I love it! It's a big-ass Jeep, and it performs like I've always
wanted it to. I also learned a hell of a lot in the process.
I can safely say that EB axles make for a good swap candidate for YJ
or TJ, but I'll add one caveat: if you're going to do it, do a
springover (YJ) or lift springs at the same time like I did.
Don't like the springover thing? Then make some measurements and
be REAL sure that there aren't any problems with the front diff
and driveshaft touching anything. Otherwise, this really is a
good swap. You can run the axles uncut, and with standard-offset
wheels the width is perfect. Plus you can keep your NP231 or NP207
transfer case, since the front diff's on the same side as the D30.
That's the major problem with the Scout axle swap.s
Another advantage of the early Bronco axles over the Scout axles
is there's no fancy welding, knuckle-turning, diff-housing grinding,
or any other funky stuff required to make it work. On the other
hand, the small u-joints in the front are a potential weakness,
but the driver side shaft is easily upgraded, and the passenger
side shaft can be upgraded with a little work.
Two cans of Hammerite from the local General Paint went onto
everything I could find. Hammerite is a brush-on primerless metal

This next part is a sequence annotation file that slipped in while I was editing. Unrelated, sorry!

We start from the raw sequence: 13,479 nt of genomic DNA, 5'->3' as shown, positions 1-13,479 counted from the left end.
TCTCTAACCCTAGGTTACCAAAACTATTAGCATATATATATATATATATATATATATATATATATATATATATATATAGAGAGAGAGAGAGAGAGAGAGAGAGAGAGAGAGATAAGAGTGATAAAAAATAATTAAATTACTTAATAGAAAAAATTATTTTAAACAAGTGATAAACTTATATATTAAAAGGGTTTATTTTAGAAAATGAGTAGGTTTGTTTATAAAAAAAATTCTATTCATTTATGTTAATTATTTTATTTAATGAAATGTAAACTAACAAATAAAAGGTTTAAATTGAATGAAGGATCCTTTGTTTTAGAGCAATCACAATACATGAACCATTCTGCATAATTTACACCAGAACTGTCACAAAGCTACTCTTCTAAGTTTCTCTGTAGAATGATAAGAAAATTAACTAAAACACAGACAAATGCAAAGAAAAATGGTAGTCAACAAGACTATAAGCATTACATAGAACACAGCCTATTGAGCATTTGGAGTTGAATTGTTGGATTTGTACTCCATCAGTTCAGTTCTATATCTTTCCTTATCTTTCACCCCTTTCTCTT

paint, and it was the perfect stuff for a job like this. In
the Pacific North West, you need to protect your goods.
Wheels and Tires
One issue with an axle swap of this sort is wheel bolt pattern.
The Wrangler axles use a 5 on 4.5" wheel bolt pattern, but the
Bronco axles use a 5 on 5.5" wheel bolt pattern. I ended up
purchasing a set of 35" General Grabber MTs on cheap white spoke
wheels (let's not get TOO carried away).
The 4.10 gears with 35" tires and a carbuereted 258 engine leaves
something to be desired in the power department. It is better than
the 3.07's with 31" tires, though. It crawls pretty well, but it
ain't great on the highway - I still almost never see fifth gear.
A set of 4.56s would probably be ideal, but were never a stock
option for EBs. Obviously, the only solution is an MPI conversion
next year sometime ;-).
The stock YJ master cylinder appears to be up to the task of stopping
the Chevy discs and Bronco drums, but it could use a little more oomph.
I may look at swapping in an F150 M/C later on, but I'm living with
it for now.
The only thing I might have done differently would be to use axles from
a '76 or '77 Bronco, since then you'd get the front disc brakes.
Sure I saved a chunk of money doing it myself, but be aware that it
isn't a cheap venture, and that it WILL cost you more than you think. No
amount of planning will entirely prevent Murphy's Law and lots of little
hidden costs from creeping up and biting you when you least expect
Pearl of wisdom: Axle swaps are expensive.
I'd like to thank Larry Soo (aka lars, the Jeep God),
Rob Bryce, Ed Mah, Grant Klavatalks, Rick Boiros, John Nutter, Mike
Garner, Chris Kutish, and Terry Howe for their help, patience, and
advice during this whole thing.